Activist investors rarely scare chief executives the way they used to. A decade ago, the sector was a magnet for investment dollars, after some high-profile fights generated stellar returns and spawned a flurry of copycat campaigns to shake up public companies.
The successes, however, proved hard to replicate. Boards of directors developed better tactics to fight off opportunistic activists, and investors grew tired of the industry’s expensive fees, because low-cost ETFs often delivered returns that were just as good, if not better.
Elliott Investment Management is one of the few activists that still garners the respect it used to. The Florida-based firm, founded by Republican powerbroker Paul Singer in 1977, is frequently referred to as the most-feared of its tribe. It is also often the most active. In 2021, it launched 10 public campaigns, the most of any major activist, according to Insightia, which tracks the sector.
This reputation could serve Elliott well in its new fight with Suncor Energy Inc. SU-T, one of Canada’s corporate titans. Despite some recent stock market struggles, the Calgary giant is treated as royalty, deeply respected for spearheading a push to develop the oil sands into one of the most prolific asset bases for energy production in the world.
Until now, Elliott hasn’t been very active in Canada, usually focusing instead on the United States, Britain and Europe. But it has a history of targeting large companies, including AT&T Inc. T-N, GlaxoSmithKline PLC GSK-N and Twitter Inc. TWTR-N, so Suncor’s $60-billion market value before Elliott went public with its demands is not a deterrent. Last year, the average market value of companies Elliott targeted was US$30.1-billion, according to Insightia.
Shark hunting isn’t the only thing that makes the firm stand out. Elliott also has a reputation for being ruthless, if not a little cut-throat. Two high-profile experiences in particular have shaped its reputation.
In addition to its activism, Elliott is also a traditional hedge fund that invests in credit and other assets. At one point, one of its debt investments were Argentinian bonds. This position got Elliott into a protracted fight with the Argentine government.
Elliott often did not accept the terms of Argentina’s debt restructuring deals, and it wouldn’t back down, which included taking Argentina to court in the United States. At one point, Elliott went so far as to convince a court in Ghana to detain a 348-foot Argentine navy vessel that had docked in its port, with the fund arguing it had a right to the take the ship.
More recently, in 2017, Elliott lent more than €300-million ($403-million) to Li Yonghong, an unknown Chinese businessman who was trying to buy AC Milan, a famous soccer club, from Silvio Berlusconi. The debt charged an annual interest rate of 11 per cent a year, and Elliott figured it would either get a hefty annual return, or, worst case, be able to take ownership of a storied franchise.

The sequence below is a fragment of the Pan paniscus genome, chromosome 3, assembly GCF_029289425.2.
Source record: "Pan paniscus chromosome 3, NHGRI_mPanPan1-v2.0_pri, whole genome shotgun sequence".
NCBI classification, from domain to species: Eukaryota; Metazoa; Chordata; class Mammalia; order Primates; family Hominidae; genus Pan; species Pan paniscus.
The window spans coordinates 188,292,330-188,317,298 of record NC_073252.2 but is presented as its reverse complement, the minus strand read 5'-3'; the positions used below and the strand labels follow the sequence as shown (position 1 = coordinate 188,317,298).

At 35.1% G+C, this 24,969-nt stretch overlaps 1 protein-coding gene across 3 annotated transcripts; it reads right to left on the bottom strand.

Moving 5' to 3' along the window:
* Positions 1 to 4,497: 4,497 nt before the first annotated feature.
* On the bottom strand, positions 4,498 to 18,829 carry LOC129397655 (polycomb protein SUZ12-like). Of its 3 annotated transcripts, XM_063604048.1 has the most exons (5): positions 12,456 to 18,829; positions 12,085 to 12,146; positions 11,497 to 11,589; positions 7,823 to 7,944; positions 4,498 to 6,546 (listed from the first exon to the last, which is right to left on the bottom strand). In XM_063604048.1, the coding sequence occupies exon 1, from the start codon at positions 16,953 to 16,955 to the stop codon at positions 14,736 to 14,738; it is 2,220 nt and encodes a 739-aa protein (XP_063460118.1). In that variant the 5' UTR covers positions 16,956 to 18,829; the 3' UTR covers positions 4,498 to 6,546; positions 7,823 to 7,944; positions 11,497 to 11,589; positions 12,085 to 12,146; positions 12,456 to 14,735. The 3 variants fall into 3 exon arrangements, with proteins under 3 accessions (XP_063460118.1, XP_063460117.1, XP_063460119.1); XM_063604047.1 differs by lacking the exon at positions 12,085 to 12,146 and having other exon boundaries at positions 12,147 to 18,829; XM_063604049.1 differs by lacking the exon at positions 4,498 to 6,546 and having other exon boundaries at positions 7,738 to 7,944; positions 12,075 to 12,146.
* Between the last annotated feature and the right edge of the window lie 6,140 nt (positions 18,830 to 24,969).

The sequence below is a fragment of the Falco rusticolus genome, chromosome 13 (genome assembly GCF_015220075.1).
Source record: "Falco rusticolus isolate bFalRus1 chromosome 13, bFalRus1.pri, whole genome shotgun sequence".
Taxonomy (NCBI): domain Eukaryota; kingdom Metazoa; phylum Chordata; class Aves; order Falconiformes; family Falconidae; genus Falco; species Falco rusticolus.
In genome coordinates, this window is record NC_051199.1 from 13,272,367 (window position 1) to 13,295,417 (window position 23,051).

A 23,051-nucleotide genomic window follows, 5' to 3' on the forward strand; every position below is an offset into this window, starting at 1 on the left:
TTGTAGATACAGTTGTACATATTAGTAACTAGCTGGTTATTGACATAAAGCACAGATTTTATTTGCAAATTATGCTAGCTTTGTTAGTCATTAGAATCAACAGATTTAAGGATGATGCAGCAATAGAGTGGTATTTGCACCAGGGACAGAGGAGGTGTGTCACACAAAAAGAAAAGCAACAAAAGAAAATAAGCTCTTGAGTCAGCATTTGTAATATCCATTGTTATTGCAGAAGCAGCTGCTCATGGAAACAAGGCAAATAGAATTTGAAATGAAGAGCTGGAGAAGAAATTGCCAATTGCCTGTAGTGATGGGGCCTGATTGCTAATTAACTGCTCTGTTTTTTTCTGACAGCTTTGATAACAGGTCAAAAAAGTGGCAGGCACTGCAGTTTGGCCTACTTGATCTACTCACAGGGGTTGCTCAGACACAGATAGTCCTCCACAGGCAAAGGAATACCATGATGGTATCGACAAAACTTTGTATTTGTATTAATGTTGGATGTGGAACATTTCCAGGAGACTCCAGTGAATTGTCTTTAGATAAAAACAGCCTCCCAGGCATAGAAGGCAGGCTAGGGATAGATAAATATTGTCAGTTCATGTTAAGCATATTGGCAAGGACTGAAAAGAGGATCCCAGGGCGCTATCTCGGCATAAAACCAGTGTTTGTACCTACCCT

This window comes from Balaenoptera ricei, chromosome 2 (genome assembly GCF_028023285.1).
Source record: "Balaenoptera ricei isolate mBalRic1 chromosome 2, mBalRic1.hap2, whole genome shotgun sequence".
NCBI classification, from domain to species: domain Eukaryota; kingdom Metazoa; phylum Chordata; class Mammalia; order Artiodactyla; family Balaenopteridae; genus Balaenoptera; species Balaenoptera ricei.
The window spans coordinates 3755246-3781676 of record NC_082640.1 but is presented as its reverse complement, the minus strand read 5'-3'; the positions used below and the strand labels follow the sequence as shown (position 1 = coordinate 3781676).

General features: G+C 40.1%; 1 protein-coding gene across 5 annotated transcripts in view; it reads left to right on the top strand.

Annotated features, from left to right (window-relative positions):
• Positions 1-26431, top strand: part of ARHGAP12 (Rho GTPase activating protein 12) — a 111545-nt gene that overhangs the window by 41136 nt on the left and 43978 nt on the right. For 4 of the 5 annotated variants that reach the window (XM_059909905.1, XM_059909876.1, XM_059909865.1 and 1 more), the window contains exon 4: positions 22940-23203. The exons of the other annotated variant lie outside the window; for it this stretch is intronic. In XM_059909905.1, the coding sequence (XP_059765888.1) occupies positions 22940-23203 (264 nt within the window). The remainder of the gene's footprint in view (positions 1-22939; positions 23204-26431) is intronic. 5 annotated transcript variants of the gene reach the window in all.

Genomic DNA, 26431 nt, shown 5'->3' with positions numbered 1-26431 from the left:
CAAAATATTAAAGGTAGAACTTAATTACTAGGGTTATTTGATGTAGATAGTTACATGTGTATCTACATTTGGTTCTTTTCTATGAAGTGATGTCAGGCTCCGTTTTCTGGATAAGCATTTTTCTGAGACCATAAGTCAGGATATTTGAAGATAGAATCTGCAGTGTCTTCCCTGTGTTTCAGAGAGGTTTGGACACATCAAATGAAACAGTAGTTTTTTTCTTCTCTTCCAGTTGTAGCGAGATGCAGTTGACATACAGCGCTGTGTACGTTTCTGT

In 2018, only one year after purchasing the club, Mr. Li defaulted on the debt, and Elliott took control of the club. While Elliott injected another €50-million into the franchise, in all, the investment firm got control for roughly €400-million, a little more than half of the club’s sale price the prior year, according to the Financial Times.
As for its activist reputation, Elliott has been accused of flashing a six-inch-thick dossier during a meeting with directors that purportedly contained dirt on them and their families, and unearthing the old divorce records of a chief executive officer it was hoping to get fired and allegedly leaking them to the media. (Elliott has denied these allegations and declined to comment.)
Lately, however, activists of all stripes have been trying to soften the way they are portrayed. Many of their own investors are sick of bruising campaigns, especially after a number of them have resulted in major losses. Sometimes, going for the throat just isn’t worth it. In a letter to investors last month, Bill Ackman, who has endured some high-profile blow-ups, such as his campaign against Herbalife, preached agitating for change in a quieter, more co-operative way.
Elliott has been participating in this makeover in its own way, in part by expanding a private equity division that buys companies outright and allows the firm to make the changes it wants behind closed doors. Recently, Elliott and Brookfield Asset Management jointly bid $16-billion, including debt, to buy television ratings giant Nielsen.
Yet Elliott isn’t straying all that far from its activist roots. In its new fight with Suncor, the firm did not give its target a heads up or try to engage with the board privately, choosing instead to deploy the age-old activist playbook of putting out a public letter addressed to directors and suggesting selling off a non-core retail business.
This time, though, Elliott is going up against a board that knows these tactics well. Suncor chair Mike Wilson used to run Calgary’s Agrium Inc., which was targeted by Jana Partners, another well-known activist that called for selling off a non-core retail business a decade ago. Despite the pressure on him, Mr. Wilson dug in, and won, which was a rare feat at the time.
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